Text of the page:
Jean Ping (born November 24, 1942) was a leading figure in Gabonese politics from the late 1980s well into the 21st century. His mother belonged to the Nkomi ethnic group and his father was a rare Chinese resident of Gabon. Like most other young Gabonese intellectuals, he studied abroad in France and then became a supporter of the ruling Parti Démocratique Gabonais (PDG) party. After working as the Gabonese representative to UNESCO, Ping returned to Gabon in 1984. He became a close associate of dictator Omar Bongo, had two children with Bongo’s daughter Pascaline, and held a series of top ministerial posts from 1990 to 2014. Ping became Gabon’s most prominent diplomat. African Union delegates voted for Ping to become the president of the African Union in 2008. He held this position until 2012. Perhaps his greatest disappointment was the failure of the African Union to successfully mediate between Libyan president Muammar Qaddafi, Libyan rebels, and Western countries who chose military intervention to overthrow Qaddafi. Although Ping had become a member of Omar Bongo’s inner circle, he pulled away from the PDG party after Omar’s son Ali Bongo Ondimba won the 2009 presidential elections. Ping quit the PDG in 2014 and ran for president in the 2016 elections. Many Gabonese and outside observers believed Ping triumphed in this contest. The official results that proclaimed Ali Bongo as the winner stated Bongo had won 95% of the vote in Haut-Ogooué province, where supposedly 99% of all eligible voters actually cast their ballot. Ping rejected the findings and declared he was the true president of Gabon. Ping’s career, starting as a young Gabonese intellectual and becoming a member of the PDG elite and finally the leader of the Gabonese opposition, is a crucial part of the political history of Gabon after the end of French colonization.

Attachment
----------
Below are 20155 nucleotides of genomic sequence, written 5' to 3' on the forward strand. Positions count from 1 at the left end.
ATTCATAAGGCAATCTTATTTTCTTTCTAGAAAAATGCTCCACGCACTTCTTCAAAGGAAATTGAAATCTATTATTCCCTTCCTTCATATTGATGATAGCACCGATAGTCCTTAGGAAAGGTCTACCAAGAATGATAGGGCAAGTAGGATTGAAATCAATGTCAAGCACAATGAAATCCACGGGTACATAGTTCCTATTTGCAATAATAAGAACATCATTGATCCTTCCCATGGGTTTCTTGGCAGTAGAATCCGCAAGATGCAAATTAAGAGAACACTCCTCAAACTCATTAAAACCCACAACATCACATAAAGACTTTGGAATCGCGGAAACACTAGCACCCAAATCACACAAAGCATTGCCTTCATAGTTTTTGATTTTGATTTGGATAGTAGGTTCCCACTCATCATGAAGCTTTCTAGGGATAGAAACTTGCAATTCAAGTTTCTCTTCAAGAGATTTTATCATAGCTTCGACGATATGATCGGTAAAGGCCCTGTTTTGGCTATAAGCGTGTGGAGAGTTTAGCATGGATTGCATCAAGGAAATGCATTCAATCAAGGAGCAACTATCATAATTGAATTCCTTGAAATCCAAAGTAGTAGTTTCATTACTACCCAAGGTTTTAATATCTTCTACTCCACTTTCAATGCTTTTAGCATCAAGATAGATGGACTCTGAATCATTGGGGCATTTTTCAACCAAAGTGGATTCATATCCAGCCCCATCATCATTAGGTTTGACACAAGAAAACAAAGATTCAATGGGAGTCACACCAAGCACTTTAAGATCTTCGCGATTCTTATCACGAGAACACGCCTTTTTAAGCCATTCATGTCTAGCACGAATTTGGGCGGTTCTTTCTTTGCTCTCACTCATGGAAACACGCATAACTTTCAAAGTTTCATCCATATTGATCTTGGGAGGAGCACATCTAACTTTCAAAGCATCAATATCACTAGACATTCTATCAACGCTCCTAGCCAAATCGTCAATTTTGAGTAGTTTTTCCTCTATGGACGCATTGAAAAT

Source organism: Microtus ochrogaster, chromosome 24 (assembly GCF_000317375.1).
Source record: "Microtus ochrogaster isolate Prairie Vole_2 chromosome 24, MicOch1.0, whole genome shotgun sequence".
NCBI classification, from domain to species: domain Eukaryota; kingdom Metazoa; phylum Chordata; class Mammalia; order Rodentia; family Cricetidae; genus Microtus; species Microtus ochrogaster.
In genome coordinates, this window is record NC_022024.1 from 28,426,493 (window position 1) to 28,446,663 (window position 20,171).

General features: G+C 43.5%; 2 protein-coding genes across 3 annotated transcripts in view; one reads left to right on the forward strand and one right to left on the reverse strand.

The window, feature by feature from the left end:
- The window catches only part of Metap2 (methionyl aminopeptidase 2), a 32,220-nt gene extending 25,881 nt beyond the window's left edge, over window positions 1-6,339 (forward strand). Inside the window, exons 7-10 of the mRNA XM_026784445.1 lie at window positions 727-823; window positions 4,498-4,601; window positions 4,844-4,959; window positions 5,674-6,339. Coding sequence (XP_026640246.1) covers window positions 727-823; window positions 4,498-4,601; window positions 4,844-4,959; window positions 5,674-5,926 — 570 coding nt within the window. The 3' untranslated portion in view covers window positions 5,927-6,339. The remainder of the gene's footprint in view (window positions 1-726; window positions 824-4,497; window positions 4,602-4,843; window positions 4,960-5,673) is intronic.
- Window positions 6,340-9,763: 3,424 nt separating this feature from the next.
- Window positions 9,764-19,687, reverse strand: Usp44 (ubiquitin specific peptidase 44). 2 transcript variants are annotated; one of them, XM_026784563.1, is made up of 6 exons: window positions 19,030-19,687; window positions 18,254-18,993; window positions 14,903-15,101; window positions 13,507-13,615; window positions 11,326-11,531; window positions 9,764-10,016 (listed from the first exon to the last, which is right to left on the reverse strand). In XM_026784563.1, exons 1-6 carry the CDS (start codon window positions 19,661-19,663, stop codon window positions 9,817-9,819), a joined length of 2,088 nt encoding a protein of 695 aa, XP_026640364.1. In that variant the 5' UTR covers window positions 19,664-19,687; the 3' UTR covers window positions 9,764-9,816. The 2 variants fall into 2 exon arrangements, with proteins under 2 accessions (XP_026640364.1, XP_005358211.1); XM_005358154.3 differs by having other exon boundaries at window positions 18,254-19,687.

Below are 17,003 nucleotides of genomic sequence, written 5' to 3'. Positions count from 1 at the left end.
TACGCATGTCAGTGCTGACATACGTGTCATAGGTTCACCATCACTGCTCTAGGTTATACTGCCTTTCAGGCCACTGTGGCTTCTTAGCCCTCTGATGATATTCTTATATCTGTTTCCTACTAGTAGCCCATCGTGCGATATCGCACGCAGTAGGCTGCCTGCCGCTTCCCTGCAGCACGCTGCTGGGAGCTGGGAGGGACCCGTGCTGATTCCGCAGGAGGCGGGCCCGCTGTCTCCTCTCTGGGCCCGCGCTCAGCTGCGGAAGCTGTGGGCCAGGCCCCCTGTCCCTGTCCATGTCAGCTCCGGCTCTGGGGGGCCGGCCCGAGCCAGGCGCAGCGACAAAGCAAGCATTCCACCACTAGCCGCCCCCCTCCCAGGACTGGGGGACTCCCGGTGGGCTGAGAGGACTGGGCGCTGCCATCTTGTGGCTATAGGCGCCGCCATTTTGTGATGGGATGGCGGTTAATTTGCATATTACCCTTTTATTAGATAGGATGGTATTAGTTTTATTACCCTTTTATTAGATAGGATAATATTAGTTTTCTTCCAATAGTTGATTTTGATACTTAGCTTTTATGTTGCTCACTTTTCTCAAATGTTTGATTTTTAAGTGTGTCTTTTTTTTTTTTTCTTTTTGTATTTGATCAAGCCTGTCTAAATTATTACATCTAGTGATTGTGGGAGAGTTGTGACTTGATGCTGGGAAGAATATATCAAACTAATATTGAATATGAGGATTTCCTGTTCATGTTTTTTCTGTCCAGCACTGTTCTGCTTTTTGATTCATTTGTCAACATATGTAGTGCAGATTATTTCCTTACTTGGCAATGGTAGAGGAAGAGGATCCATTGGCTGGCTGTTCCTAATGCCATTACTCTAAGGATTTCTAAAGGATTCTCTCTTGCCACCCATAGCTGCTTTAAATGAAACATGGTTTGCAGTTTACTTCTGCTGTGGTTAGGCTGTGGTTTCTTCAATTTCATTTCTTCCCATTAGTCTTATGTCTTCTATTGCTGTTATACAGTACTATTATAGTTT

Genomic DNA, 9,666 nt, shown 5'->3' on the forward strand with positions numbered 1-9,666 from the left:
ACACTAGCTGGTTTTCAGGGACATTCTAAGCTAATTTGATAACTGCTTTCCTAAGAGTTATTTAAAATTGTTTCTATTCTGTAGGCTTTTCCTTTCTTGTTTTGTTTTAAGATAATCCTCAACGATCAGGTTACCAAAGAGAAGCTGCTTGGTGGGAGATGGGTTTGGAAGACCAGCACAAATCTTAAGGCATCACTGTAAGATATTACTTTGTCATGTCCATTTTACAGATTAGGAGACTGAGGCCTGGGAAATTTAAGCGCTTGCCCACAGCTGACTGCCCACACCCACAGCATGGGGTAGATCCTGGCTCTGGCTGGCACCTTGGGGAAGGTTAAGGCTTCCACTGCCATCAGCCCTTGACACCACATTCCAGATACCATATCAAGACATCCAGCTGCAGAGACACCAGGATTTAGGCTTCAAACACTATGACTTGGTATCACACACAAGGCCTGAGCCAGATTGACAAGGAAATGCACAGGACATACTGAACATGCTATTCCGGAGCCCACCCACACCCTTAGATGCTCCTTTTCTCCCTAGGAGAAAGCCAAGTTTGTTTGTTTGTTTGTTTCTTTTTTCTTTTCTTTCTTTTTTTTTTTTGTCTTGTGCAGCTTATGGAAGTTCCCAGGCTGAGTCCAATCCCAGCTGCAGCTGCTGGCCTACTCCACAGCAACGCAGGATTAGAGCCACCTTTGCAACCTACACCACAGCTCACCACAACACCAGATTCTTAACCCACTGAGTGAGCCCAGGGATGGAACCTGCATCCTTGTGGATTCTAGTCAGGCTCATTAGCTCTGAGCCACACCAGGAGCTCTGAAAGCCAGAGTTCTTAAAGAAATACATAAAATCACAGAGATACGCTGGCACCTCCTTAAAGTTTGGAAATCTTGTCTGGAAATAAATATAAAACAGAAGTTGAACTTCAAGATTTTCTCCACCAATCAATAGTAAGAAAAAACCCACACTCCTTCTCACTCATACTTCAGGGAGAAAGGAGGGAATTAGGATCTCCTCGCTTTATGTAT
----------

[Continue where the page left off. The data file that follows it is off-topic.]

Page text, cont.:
Italian colonial architecture began with styles directly transplanted from Italy to Eritrea—Italy’s first African colonial territory—in the 1890s. By the late 1920s, when Italy also held Libya and Italian Somalia, it had already created a substantial set of buildings (cathedrals and banks, for instance) in any number of unmodified Italian styles ranging from the classical to the neo-medieval and neo-Renaissance. Moorish (or “Oriental”) effects were also abundant, in another transplant from Europe, where they were extremely popular. Following the rise of design innovations after World War I, though, at the end of the 1920s, Italian Modernist architects—particularly the theoretically inclined Rationalists—began to protest. In conjunction with the fascist regime’s heavy investment in farming settlements, prestigious city centers, and new housing, architecture proliferated further, increasingly incorporating Rationalist design, which was the most thoughtfully syncretistic, aiming as it did to reflect particular sites while remaining Modernist. After Ethiopia was occupied in 1936, designers’ emphasis gravitated from the particulars of design theory to the wider canvas of city planning, which was driven by new ideas of racial segregation for colonial prestige and control.